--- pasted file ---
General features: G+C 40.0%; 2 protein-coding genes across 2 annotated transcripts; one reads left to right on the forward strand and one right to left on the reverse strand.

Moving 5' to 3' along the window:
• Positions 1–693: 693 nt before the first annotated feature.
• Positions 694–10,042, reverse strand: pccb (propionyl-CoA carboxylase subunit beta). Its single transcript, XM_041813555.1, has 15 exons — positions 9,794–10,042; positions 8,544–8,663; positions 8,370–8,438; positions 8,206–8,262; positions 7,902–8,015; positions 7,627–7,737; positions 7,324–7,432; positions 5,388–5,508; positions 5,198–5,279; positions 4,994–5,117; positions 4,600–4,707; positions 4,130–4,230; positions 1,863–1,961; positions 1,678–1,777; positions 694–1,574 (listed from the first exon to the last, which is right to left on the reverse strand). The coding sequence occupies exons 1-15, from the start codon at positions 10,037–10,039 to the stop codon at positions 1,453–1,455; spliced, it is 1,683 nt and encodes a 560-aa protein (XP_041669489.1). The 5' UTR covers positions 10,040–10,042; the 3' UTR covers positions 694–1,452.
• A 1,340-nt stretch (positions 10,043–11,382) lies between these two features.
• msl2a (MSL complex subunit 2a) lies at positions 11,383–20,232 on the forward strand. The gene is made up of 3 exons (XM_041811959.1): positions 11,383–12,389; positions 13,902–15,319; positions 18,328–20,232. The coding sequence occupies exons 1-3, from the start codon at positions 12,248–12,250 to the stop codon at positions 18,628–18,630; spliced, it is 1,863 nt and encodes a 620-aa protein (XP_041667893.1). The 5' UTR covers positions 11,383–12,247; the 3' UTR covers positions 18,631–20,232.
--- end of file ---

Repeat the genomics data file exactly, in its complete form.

General features: G+C 40.0%; 2 protein-coding genes across 2 annotated transcripts; one reads left to right on the forward strand and one right to left on the reverse strand.

Moving 5' to 3' along the window:
• Positions 1–693: 693 nt before the first annotated feature.
• Positions 694–10,042, reverse strand: pccb (propionyl-CoA carboxylase subunit beta). Its single transcript, XM_041813555.1, has 15 exons — positions 9,794–10,042; positions 8,544–8,663; positions 8,370–8,438; positions 8,206–8,262; positions 7,902–8,015; positions 7,627–7,737; positions 7,324–7,432; positions 5,388–5,508; positions 5,198–5,279; positions 4,994–5,117; positions 4,600–4,707; positions 4,130–4,230; positions 1,863–1,961; positions 1,678–1,777; positions 694–1,574 (listed from the first exon to the last, which is right to left on the reverse strand). The coding sequence occupies exons 1-15, from the start codon at positions 10,037–10,039 to the stop codon at positions 1,453–1,455; spliced, it is 1,683 nt and encodes a 560-aa protein (XP_041669489.1). The 5' UTR covers positions 10,040–10,042; the 3' UTR covers positions 694–1,452.
• A 1,340-nt stretch (positions 10,043–11,382) lies between these two features.
• msl2a (MSL complex subunit 2a) lies at positions 11,383–20,232 on the forward strand. The gene is made up of 3 exons (XM_041811959.1): positions 11,383–12,389; positions 13,902–15,319; positions 18,328–20,232. The coding sequence occupies exons 1-3, from the start codon at positions 12,248–12,250 to the stop codon at positions 18,628–18,630; spliced, it is 1,863 nt and encodes a 620-aa protein (XP_041667893.1). The 5' UTR covers positions 11,383–12,247; the 3' UTR covers positions 18,631–20,232.